The Māori Party have said they are only supporting the first reading of the Countering Terrorist Fighters Bill, and note their strong reservations to the current text and processes for consultation on the Bill. I’m not sure about other party members, but I personally would have preferred to see the Party opposing the Bill outright. Like the NZ Greens.
However, I am a little confused over the speech given by Marama Fox. On the one hand, it details some heavily weighted opposition to the Bill. For instance, Fox expresses deep concern about discrimination and making a person stateless by confiscating their passport, warrantless surveillance. In particular she refers to a:
…well-known and public linkage that has been made in our own jurisdiction about a supposed association between Māori activism and terrorist activity. We do not want a repeat of Operation Eight.
On the other hand, Fox concludes her speech stating:
We have strong and heartfelt concerns about the possible implications of this bill, but we also believe it is irresponsible to take a stand without hearing from those New Zealanders who take up the call on human rights on our behalf. We support the first reading to enable that kōrero to happen.
I don’t quite understand what this actually means. It appears to suggest that the Party support the Bill so that it can be debated despite not supporting much – if any, of what is contained in the Bill.
The issue I have is not only with the Bill but also with the more strategic ramifications. The government did not require the Māori Party to support this Bill through first reading. It had the numbers through its other coalition partners and the Labour Party.
The party could have opposed it and stood with the Greens on this issue in calling for broader public consultation. Thing is, it would have gone to select committee stage anyway because Māori Party support was not needed to get it there.
On the manner in which the legislation was introduced (leaked) to the public, Dr Kennedy Graham (SIS spokesperson, NZ Greens) maintains:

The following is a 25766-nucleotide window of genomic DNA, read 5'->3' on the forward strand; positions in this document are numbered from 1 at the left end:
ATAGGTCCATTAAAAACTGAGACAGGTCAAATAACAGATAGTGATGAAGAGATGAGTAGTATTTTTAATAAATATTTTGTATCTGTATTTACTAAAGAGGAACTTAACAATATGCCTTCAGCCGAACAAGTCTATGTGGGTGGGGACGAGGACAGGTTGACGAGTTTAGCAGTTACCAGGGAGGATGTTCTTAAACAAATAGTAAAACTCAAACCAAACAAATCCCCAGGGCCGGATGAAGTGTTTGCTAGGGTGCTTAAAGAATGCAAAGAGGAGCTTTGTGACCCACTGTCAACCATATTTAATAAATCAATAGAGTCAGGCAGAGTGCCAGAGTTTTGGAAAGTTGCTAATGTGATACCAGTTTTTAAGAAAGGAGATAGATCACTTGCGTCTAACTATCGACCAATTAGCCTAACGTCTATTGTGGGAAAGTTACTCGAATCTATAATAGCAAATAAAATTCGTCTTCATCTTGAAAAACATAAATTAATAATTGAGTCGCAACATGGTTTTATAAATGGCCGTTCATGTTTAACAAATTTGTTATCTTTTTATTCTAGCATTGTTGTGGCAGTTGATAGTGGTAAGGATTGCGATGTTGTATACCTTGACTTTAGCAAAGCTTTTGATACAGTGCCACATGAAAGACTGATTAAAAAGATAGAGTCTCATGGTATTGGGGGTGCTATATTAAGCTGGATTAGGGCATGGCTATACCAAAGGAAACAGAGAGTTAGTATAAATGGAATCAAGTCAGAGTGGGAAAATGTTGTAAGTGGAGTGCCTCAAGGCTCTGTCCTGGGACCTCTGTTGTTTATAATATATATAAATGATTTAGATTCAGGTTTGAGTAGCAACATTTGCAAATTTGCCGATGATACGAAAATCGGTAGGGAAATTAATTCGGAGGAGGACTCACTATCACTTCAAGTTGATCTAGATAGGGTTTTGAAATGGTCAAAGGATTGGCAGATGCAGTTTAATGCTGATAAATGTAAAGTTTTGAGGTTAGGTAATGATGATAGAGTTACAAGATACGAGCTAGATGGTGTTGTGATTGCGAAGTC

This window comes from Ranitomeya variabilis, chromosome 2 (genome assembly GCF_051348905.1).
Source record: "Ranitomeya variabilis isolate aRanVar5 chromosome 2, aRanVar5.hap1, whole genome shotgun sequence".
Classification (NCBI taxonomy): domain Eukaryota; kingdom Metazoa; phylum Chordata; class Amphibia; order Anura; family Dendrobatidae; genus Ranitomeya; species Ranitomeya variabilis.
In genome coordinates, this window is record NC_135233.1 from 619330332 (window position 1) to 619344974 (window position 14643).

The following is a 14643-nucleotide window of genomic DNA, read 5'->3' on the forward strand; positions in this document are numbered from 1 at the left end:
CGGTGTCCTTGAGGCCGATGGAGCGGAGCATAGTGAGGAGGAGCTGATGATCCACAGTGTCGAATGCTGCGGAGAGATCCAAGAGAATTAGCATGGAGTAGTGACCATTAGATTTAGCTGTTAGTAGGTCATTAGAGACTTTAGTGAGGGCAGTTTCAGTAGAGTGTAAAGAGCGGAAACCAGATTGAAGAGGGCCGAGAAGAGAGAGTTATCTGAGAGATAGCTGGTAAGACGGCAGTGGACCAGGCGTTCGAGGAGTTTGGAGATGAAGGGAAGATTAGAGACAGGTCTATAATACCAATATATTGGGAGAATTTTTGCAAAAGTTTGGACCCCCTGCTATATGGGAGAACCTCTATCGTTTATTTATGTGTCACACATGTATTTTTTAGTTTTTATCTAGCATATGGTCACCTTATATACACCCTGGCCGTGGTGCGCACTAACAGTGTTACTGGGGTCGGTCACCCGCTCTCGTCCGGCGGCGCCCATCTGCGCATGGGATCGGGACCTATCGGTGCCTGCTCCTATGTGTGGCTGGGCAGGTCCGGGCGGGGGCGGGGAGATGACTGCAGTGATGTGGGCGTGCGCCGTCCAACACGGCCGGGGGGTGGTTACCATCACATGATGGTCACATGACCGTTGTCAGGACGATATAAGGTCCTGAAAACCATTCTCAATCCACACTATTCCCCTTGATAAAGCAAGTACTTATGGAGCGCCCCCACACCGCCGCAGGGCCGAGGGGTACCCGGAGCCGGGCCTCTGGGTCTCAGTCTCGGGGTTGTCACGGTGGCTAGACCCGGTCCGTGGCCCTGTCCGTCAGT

It is not a positive sign of a government seeking broad public support
Graham goes on to say that:
John Key has not made a case for rushing through counter-terrorism laws…[and] there has been no compelling evidence put forward… for why these changes need to be rushed through without proper public consultation.
He also emphasised that:
…the Bill proposes wide ranging changes that compromise the privacy and civil liberties of New Zealanders
And like Fox, alludes to Operation 8, noting:
…we have seen poor intelligence legislation result in illegal activities in the past, we don’t want a repeat of that
This was an opportunity for the Māori Party to show that they were prepared to stand against the ramming through of legislation that empowers what appears to be an evolving Police State. Interestingly and relevant here, Fox also draws a link between violence away and violence at home. In my view, a natural extension of this would be to contextualise current affairs, i.e. the events in Ferguson in the US which illustrate the reprehensible consequences of empowering a Police State with the racism and injustice that come with it. Especially when we consider how, as Fox addresses, Māori and other marginalised communities are profiled. We need to be particularly mindful of our Muslim communities with respect to this particular legislation who are likely to be unfairly targeted by it.
As it stands, the Party will probably have to deal with the fallout of having supported the Bill at first reading, even if they don’t go on to support it at subsequent stages. If the Bill does become law (and it will) and its provisions are abused then there will be public outcry, and every party that supported the Bill will be punished for their support. Of course, others may argue that the Bill might actually do what the government is saying it is intended to do, which I suppose could make a hero of the government. But past experience should warn us, of how easily and slyly those empowered use those powers. In my view, supporting the Bill even if only superficially at a first reading, sends the wrong message and may create perception issues that follow the Party into the next election. The only party cleared here are the Greens who stood strongly against it.
FYI: I was just advised that the Māori Party voted with the Labour Party to try to get the consultation period extended and to have the Bill taken out of urgency. Although this still doesn’t change my view as set out above.